MASSADIO Haidara is hoping for some welcome good news – with hopes rising that his knee injury isn’t as bad as first feared.
The young left-back was stretchered off against Wigan Athletic on Sunday after a horror tackle by Callum McManaman.
To add insult to injury, the Football Association yesterday announced no further action would be taken against McManaman, provoking anger and disbelief across the football community.
Newcastle are yet to comment on the extent of Haidara’s injury, but initial fears were that he’d suffered extensive ligament damage and bruising.
But while they wait on the results of another scan, hopes are that the Frenchman’s spell on the sidelines will be restricted to just weeks, and not months, though the full extent is not expected to be revealed for another few days.
United already received one fitness boost yesterday, with Yohan Cabaye coming through a training session with the France national team reporting no ill effects to the groin injury that forced him off early against Anzhi Makhachkala last Thursday, and which subsequently kept him out of the Wigan game.
It was the DW Stadium clash that was still making the headlines, however, after the FA ruled that their laws meant they wouldn’t be taking retrospective action against McManaman.
That prompted an angry statement from Newcastle managing director Derek Llambias, which SportMail reported in full online yesterday, which included a blast at Wigan chairman Dave Whelan.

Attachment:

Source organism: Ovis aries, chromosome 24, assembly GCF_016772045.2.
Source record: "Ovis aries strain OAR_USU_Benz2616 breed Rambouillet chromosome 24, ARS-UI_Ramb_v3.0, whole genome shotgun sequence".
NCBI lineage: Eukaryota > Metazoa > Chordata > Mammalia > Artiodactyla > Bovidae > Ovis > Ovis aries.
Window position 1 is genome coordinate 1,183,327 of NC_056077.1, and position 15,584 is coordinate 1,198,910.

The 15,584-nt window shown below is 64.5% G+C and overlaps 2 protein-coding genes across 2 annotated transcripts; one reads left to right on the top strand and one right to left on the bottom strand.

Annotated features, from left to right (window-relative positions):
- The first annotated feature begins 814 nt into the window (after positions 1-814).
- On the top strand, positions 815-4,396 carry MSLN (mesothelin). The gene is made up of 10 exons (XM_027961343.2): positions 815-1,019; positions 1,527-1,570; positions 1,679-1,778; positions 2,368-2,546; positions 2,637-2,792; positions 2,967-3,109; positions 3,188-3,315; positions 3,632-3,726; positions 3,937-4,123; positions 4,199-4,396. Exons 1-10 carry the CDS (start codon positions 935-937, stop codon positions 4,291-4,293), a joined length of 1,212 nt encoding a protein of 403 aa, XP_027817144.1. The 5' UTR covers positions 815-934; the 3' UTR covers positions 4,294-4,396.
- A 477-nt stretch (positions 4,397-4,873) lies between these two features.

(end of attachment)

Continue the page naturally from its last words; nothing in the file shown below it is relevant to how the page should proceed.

Llambias said: “It is our strongly held opinion that the tackle on Massadio was extremely dangerous and is the type of challenge that has the potential to cause serious harm, and such was the force, and reckless and dangerous nature of the challenge, even end a player’s career.
“It was not a fair challenge. This view is shared by countless former players, referees and well-respected media commentators. Indeed it appears to be only Dave Whelan who takes a contrary view.
“We are disappointed to learn that the FA is not going to charge the Wigan player.
“It is clear from this decision that the current disciplinary procedures are not fit for purpose.
“Whilst we understand that the current procedures give the FA limited options, it cannot be correct that the most serious offences - those which have the potential to cause another player serious harm - can go unpunished, even if the original incident was seen by match officials.”
An FA statement had earlier said that under their laws, if an incident has been seen by the match officials – in this case, believed to be linesman Matthew Wilkes and not referee Mark Halsey, there will be no ‘re-refereeing of incidents’.
It added: “In the case of McManaman, it has been confirmed that at least one of the match officials saw the coming together, though not the full extent of the challenge. In these circumstances retrospective action cannot be taken.”